I have though been slowly working through Ian Stackhouse’s “Gospel Driven Church”, which has been quite thought provoking (a review will follow in due course). In this rather long and rambling post I want to take up one of his ideas, which is that in the desire for (numerical) “growth”, new churches (i.e Restorationist / Renewal churches) have adopted a pragmatism which has resulted in the compromise of previously held principles. In other words success is measured by numbers rather than faithfulness to the gospel – a results driven mentality. This is possibly an overly harsh diagnosis, but I feel that he has at least discerned a trend that must not be allowed to develop unchecked.
One of the attitudes that the new churches have been glad see the back of is defeatism. In some evangelical churches, success is almost measured by how small your congregation is. If people are leaving, it consitutes proof that you are being faithful to the gospel. These churches have a “remnant” mentality, like saying with Elijah “I am the only one left” (1 Kings 19:14)
This defeatism was replaced with idealism. The new churches saw themselves as “new wineskins” (Mark 2:22), able to throw off legalism and dry rituals and replace it with a vibrant kingdom model of church, with genuine fellowship, dynamic worship, spiritual authority, prophetic direction, apostolic oversight, powerful teaching, impacting the community with the gospel. The expectation was for imminent revival, and the return to a “New Testament model” would be key to success.
But 20 years down the line, and the wide-spread revival hoped for has not materialised. What’s more, many were left bitter and disillusioned following failures and even abuses in these new churches. Ian Stackhouse suggests that to compensate for the shortcomings, pragmatism became the new modus operandi. What is working elsewhere? Alpha, Cell Church, Seeker Sensitive, Purpose Driven, Spiritual Mapping etc – whatever the mega-churches were doing ought to be copied as it is obviously working (or more commonly put “God is blessing it”). The end result is churches that have diluted their original idealism and settled for being a successful franchise of a mega-church.
But if pragmatism is not the answer, what is? Surely we don’t want to retreat back to a defeatist mentality? But neither can we return to the naïve optimism of those early days. Ian Stackhouse has his own proposals, which I will discuss when I review his book, but I want to make a humble suggestion of my own. We can return to idealism so long as it tempered with realism. In other words, getting back to the original vision of a glorious church, but honestly acknowledging that we’re not there yet, and that we’ve got lessons to learn from the church of ages past. After all, even the “old wineskin” denominations were once the latest thing themselves.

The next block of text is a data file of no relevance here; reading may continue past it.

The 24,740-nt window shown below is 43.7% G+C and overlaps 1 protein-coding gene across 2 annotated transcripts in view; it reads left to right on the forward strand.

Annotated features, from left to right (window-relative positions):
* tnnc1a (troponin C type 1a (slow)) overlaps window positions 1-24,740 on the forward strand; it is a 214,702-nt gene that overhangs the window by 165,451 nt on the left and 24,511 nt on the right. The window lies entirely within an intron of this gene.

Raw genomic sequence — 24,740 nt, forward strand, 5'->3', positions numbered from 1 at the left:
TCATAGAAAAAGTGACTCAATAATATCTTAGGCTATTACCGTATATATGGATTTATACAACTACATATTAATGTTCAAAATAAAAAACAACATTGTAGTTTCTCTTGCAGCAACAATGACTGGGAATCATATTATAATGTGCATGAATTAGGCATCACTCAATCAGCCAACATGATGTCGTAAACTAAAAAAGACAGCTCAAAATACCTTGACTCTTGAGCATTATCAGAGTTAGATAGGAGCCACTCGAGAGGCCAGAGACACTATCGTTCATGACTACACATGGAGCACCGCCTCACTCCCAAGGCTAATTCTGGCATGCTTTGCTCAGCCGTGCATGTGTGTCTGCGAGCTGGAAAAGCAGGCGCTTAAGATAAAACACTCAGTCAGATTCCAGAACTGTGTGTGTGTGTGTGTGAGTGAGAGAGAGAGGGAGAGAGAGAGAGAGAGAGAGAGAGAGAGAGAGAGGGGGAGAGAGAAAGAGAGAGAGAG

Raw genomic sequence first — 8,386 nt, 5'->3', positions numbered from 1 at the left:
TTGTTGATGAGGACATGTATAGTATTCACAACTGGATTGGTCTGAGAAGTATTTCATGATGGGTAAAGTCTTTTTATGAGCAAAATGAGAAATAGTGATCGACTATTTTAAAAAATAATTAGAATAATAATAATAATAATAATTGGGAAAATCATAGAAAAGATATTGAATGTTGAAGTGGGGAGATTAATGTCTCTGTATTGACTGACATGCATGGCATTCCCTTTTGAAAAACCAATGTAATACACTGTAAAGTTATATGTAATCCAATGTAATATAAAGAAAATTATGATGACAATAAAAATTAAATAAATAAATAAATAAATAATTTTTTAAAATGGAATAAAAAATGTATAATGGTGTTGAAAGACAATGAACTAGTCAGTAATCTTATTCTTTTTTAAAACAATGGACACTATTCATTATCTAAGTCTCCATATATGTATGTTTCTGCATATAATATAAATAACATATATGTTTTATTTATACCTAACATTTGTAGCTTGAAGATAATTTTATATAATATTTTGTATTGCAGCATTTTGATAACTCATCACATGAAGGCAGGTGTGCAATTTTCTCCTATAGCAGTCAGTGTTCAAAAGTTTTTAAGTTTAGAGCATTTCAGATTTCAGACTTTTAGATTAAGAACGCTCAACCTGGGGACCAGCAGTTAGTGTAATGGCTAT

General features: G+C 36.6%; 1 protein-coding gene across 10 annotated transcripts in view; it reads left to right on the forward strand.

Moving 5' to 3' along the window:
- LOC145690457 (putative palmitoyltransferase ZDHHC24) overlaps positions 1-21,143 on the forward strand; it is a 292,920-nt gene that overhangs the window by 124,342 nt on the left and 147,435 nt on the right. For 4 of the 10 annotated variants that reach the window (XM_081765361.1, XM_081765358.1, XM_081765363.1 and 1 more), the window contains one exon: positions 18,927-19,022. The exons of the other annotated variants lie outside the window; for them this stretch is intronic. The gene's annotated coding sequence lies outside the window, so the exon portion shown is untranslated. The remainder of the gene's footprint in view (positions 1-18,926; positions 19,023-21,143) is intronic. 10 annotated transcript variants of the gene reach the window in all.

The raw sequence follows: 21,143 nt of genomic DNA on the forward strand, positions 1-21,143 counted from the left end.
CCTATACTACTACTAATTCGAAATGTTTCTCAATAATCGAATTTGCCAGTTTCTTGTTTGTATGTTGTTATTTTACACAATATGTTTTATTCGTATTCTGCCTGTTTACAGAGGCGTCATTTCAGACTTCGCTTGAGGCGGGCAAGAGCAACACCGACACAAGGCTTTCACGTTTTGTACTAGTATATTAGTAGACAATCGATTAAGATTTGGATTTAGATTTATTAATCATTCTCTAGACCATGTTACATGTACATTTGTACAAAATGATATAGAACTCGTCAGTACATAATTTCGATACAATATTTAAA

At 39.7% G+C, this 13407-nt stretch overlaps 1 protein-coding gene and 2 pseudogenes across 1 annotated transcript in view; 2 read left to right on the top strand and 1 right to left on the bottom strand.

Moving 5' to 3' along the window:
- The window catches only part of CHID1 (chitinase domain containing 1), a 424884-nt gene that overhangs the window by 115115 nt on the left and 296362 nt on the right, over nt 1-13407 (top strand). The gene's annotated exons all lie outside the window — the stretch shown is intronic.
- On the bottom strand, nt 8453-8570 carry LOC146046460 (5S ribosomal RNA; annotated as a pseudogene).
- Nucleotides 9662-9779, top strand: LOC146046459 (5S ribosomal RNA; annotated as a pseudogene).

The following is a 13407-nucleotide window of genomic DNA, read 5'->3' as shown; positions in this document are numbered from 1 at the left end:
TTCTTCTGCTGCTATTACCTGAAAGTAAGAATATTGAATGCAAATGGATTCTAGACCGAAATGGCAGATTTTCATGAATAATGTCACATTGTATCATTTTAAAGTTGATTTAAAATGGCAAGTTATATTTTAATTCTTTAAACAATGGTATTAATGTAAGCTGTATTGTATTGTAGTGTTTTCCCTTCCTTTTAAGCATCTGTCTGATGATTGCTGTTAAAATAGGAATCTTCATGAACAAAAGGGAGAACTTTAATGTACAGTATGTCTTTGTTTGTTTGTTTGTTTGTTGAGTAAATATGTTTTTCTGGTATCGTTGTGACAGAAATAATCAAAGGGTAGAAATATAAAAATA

A Case Study
There are lots of ways this could be expanded on, but I’ll briefly mention the “Ephesians 4 ministries” by way of example, as it was a key part of the original Restorationist vision. It is possible for a church that has succumbed to pragmatism to pay lip-service to these ministries without actually fully embracing them. I was interested to note that Dan also has the Eph 4 ministries on his mind at the moment, as he draws attention to Terry Virgo’s excellent comments on apostles and integrity of doctrine.
Apostles – The pragmatic church gets all the training pamphlets and DVDs it needs from the model mega-church, and fulfils its part in global mission by sending some spare money to parachurch organisations. Apostles are therefore redundant, and simply function as conference speakers.
Prophets – The pragmatic church sidelines the prophetic from meetings as its not “seeker sensitive”. They don’t need direction as their manuals tell them all they need to know about how to step up to the next level of growth.
Teachers – The pragmatic church makes sure it doesn’t scare new people away with Biblical exposition. A humorous short talk or a slick multimedia presentation is the order of the day. The church may claim to be “Bible-believing”, but it will have an increasingly “Bible-illiterate” membership.
Pastors – The pragmatic church does merely what is necessary to keep people attending and tithing. The emphasis is on keeping people happy rather than helping them to grow in holiness. The pastor’s job is to maintain the membership database rather than to run the discipleship program.
Evangelists – Despite the emphasis on growth, the pragmatic church would rather find a method that can be easily scaled than looking to find those who will create fresh ways of confronting the lost with the gospel. Who needs evangelists when you can show DVDs of Nicky Gumbel?
The Way Forward
So has the original idealistic vision been swallowed up into a purely pragmatic outlook? I don’t think so, at least not in the circles I am in. However, we should beware as the transition can be gradual. Church planting is perhaps going to be key to making sure we avoid this trap. With every new church, there is a fresh return to the original vision, an idealism mixed with faith, and people who are willing to make personal sacrifices to see the kingdom advance. Existing churches will also be reminded that they don’t just exist for their own benefit as they release people to be part of a wider global mission, and new people are raised up to serve in their place. This will result in growth that is not just numerical, but spiritual, or as Ian Stackhouse puts it, growth that is intrinsic to the gospel, not extrinsic.
Anyway, that’s enough for today… I’ve got loads of thoughts running round my head on this topic at the moment, so perhaps some more posts will follow later this week.